AT LONG last we have a report from the National Audit Office that comprehensively scrutinises the Private Finance Initiative.
The report, which picks through 37 highprofile projects, vindicates what contractors have claimed all along - that budget and delivery dates are being met.
The evidence for this is compelling. Seventy per cent of the projects registered no price rise after contract award. Of those that did, it was entirely down to client specification changes in all but one example.
Compare this with a previous study showing that nearly three-quarters of conventionally procured central government projects came in over budget. The statistics for time overruns are similarly in favour of PFI.
Such findings counter the critics, who have been fixated by the ideology of the publicprivate debate, and a series of spurious oneoff case studies based on early PFI projects.
Even these headline achievements underestimate how PFI is changing attitudes.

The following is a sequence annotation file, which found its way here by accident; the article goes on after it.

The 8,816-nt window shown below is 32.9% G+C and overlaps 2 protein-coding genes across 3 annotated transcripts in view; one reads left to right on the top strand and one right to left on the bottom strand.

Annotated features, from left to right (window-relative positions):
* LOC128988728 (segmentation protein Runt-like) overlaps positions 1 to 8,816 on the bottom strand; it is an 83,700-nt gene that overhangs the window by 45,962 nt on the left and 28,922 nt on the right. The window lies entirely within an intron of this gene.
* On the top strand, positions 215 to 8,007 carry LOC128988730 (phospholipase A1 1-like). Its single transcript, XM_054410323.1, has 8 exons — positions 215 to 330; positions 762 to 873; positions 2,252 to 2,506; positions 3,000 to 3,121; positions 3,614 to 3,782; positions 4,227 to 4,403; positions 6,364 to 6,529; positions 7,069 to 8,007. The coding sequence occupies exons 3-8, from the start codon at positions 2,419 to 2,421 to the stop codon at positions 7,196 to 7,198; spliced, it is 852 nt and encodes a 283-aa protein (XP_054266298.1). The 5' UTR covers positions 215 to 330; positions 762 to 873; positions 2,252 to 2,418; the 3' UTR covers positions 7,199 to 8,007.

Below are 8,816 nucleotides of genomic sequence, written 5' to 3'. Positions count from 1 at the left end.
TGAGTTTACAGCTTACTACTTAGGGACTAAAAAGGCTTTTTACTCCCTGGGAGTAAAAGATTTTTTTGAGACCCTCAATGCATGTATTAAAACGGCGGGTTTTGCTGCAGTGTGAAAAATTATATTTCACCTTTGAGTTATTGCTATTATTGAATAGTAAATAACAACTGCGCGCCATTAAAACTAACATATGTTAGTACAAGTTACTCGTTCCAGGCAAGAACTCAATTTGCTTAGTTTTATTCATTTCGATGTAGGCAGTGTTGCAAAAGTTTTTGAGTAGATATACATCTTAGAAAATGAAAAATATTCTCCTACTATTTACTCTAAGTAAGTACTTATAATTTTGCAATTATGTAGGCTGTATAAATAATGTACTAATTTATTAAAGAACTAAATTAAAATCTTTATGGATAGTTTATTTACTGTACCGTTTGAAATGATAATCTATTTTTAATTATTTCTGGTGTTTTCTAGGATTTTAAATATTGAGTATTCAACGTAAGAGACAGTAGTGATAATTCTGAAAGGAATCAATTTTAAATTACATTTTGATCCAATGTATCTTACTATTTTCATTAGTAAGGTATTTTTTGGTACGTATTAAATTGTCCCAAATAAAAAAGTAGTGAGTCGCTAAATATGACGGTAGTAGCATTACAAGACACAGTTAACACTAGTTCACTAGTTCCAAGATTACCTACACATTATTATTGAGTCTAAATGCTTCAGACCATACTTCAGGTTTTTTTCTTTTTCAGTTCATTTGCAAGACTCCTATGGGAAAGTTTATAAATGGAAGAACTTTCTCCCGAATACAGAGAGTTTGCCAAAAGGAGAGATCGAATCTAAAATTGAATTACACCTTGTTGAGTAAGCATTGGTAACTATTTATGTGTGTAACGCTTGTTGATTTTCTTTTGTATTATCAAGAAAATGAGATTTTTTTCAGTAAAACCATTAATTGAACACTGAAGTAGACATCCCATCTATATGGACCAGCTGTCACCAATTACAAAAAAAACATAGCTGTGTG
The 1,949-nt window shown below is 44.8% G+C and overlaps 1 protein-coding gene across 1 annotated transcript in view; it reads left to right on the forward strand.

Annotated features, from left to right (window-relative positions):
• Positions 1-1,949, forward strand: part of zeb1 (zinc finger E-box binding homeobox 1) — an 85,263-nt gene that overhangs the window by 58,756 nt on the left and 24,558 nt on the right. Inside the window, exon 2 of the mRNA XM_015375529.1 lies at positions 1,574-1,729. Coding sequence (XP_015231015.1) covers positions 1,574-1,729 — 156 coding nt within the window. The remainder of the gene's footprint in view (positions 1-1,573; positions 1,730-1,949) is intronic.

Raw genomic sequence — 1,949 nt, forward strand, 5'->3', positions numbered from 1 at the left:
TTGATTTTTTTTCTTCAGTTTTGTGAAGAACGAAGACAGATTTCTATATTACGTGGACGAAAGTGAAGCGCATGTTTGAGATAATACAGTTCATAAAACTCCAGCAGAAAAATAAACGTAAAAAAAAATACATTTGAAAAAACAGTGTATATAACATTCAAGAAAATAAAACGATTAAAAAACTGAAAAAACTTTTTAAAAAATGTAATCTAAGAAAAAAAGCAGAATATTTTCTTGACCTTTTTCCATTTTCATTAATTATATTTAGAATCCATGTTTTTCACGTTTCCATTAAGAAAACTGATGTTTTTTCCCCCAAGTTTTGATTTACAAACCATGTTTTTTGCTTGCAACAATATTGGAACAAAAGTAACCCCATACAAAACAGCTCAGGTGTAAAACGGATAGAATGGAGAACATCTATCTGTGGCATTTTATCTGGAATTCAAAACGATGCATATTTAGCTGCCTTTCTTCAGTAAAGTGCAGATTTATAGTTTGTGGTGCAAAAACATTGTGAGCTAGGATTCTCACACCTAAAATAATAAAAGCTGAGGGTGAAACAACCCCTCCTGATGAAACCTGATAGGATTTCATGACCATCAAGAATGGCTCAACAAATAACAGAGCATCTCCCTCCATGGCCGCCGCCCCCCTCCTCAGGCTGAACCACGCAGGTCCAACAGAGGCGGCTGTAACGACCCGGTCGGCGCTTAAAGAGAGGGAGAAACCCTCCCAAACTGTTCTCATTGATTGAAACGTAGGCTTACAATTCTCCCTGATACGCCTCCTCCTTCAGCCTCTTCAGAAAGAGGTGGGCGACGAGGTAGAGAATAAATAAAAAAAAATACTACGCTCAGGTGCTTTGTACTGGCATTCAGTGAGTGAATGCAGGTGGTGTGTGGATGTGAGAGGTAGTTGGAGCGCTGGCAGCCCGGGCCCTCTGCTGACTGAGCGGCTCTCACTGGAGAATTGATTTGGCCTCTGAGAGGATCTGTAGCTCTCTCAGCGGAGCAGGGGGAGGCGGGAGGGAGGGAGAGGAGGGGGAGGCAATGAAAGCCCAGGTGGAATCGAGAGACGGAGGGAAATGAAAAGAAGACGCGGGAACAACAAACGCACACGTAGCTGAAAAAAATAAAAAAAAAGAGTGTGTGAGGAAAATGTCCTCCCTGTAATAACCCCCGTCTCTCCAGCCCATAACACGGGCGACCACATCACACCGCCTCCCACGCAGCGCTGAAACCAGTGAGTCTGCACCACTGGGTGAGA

According to the NAO, risk is being successfully transferred to contractors in a cost-effective way. In fact, far from milking PFI, contractors are typically achieving margins of just 2.5 per cent on construction.
Buildings are being delivered to a higher standard because there is a clear focus on whole-life costs and because long-term relationships forged within consortia encourage team working. There is also evidence that prices are falling with each new project and the feedback from public sector project managers and users is very favourable.
Over the years much has been said about creating an efficient construction industry.
Task forces, best practice groups and bodies made up of the great and good have come and gone with varying degrees of success.
But if it is deeds rather than words you want, PFI can truly claim the credit for providing the incentives for firms to achieve efficient construction and design.